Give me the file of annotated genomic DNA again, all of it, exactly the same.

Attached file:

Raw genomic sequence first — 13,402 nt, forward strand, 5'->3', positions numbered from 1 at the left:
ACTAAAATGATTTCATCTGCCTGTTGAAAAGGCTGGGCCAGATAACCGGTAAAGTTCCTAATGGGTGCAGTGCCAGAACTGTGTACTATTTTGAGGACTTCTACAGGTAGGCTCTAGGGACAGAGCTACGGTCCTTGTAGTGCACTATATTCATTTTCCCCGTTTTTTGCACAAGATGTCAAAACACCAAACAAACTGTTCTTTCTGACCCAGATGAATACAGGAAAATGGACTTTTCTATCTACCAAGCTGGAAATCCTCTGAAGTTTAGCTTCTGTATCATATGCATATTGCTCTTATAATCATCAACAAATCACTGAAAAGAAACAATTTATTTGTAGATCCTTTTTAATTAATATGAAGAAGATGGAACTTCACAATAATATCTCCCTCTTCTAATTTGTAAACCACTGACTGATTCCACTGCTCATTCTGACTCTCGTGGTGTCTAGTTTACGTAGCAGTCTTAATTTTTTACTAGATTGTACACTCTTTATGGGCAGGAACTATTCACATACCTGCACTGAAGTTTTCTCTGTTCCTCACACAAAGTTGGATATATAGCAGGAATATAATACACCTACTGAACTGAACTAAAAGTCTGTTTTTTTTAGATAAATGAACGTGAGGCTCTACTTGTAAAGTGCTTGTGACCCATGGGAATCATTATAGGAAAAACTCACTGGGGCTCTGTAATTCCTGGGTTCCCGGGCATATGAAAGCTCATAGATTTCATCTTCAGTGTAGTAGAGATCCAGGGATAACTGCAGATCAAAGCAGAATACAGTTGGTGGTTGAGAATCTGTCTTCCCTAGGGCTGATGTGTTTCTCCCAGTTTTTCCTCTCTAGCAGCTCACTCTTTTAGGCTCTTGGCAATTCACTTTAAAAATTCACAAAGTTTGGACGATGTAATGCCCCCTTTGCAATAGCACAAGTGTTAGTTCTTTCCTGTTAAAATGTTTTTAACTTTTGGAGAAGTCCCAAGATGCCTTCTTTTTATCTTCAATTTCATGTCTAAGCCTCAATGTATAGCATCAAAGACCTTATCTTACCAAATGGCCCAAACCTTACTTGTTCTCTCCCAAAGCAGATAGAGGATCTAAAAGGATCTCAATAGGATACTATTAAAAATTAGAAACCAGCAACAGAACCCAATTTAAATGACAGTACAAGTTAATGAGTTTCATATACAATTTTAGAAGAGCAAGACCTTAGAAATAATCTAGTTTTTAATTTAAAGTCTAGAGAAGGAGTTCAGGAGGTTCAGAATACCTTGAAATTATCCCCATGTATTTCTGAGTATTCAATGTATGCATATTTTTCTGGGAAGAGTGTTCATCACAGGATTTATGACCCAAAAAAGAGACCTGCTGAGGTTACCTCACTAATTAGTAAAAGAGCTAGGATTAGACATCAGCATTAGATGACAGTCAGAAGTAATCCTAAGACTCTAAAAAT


Raw genomic sequence first — 13,402 nt, forward strand, 5'->3', positions numbered from 1 at the left:
ACTAAAATGATTTCATCTGCCTGTTGAAAAGGCTGGGCCAGATAACCGGTAAAGTTCCTAATGGGTGCAGTGCCAGAACTGTGTACTATTTTGAGGACTTCTACAGGTAGGCTCTAGGGACAGAGCTACGGTCCTTGTAGTGCACTATATTCATTTTCCCCGTTTTTTGCACAAGATGTCAAAACACCAAACAAACTGTTCTTTCTGACCCAGATGAATACAGGAAAATGGACTTTTCTATCTACCAAGCTGGAAATCCTCTGAAGTTTAGCTTCTGTATCATATGCATATTGCTCTTATAATCATCAACAAATCACTGAAAAGAAACAATTTATTTGTAGATCCTTTTTAATTAATATGAAGAAGATGGAACTTCACAATAATATCTCCCTCTTCTAATTTGTAAACCACTGACTGATTCCACTGCTCATTCTGACTCTCGTGGTGTCTAGTTTACGTAGCAGTCTTAATTTTTTACTAGATTGTACACTCTTTATGGGCAGGAACTATTCACATACCTGCACTGAAGTTTTCTCTGTTCCTCACACAAAGTTGGATATATAGCAGGAATATAATACACCTACTGAACTGAACTAAAAGTCTGTTTTTTTTAGATAAATGAACGTGAGGCTCTACTTGTAAAGTGCTTGTGACCCATGGGAATCATTATAGGAAAAACTCACTGGGGCTCTGTAATTCCTGGGTTCCCGGGCATATGAAAGCTCATAGATTTCATCTTCAGTGTAGTAGAGATCCAGGGATAACTGCAGATCAAAGCAGAATACAGTTGGTGGTTGAGAATCTGTCTTCCCTAGGGCTGATGTGTTTCTCCCAGTTTTTCCTCTCTAGCAGCTCACTCTTTTAGGCTCTTGGCAATTCACTTTAAAAATTCACAAAGTTTGGACGATGTAATGCCCCCTTTGCAATAGCACAAGTGTTAGTTCTTTCCTGTTAAAATGTTTTTAACTTTTGGAGAAGTCCCAAGATGCCTTCTTTTTATCTTCAATTTCATGTCTAAGCCTCAATGTATAGCATCAAAGACCTTATCTTACCAAATGGCCCAAACCTTACTTGTTCTCTCCCAAAGCAGATAGAGGATCTAAAAGGATCTCAATAGGATACTATTAAAAATTAGAAACCAGCAACAGAACCCAATTTAAATGACAGTACAAGTTAATGAGTTTCATATACAATTTTAGAAGAGCAAGACCTTAGAAATAATCTAGTTTTTAATTTAAAGTCTAGAGAAGGAGTTCAGGAGGTTCAGAATACCTTGAAATTATCCCCATGTATTTCTGAGTATTCAATGTATGCATATTTTTCTGGGAAGAGTGTTCATCACAGGATTTATGACCCAAAAAAGAGACCTGCTGAGGTTACCTCACTAATTAGTAAAAGAGCTAGGATTAGACATCAGCATTAGATGACAGTCAGAAGTAATCCTAAGACTCTAAAAAT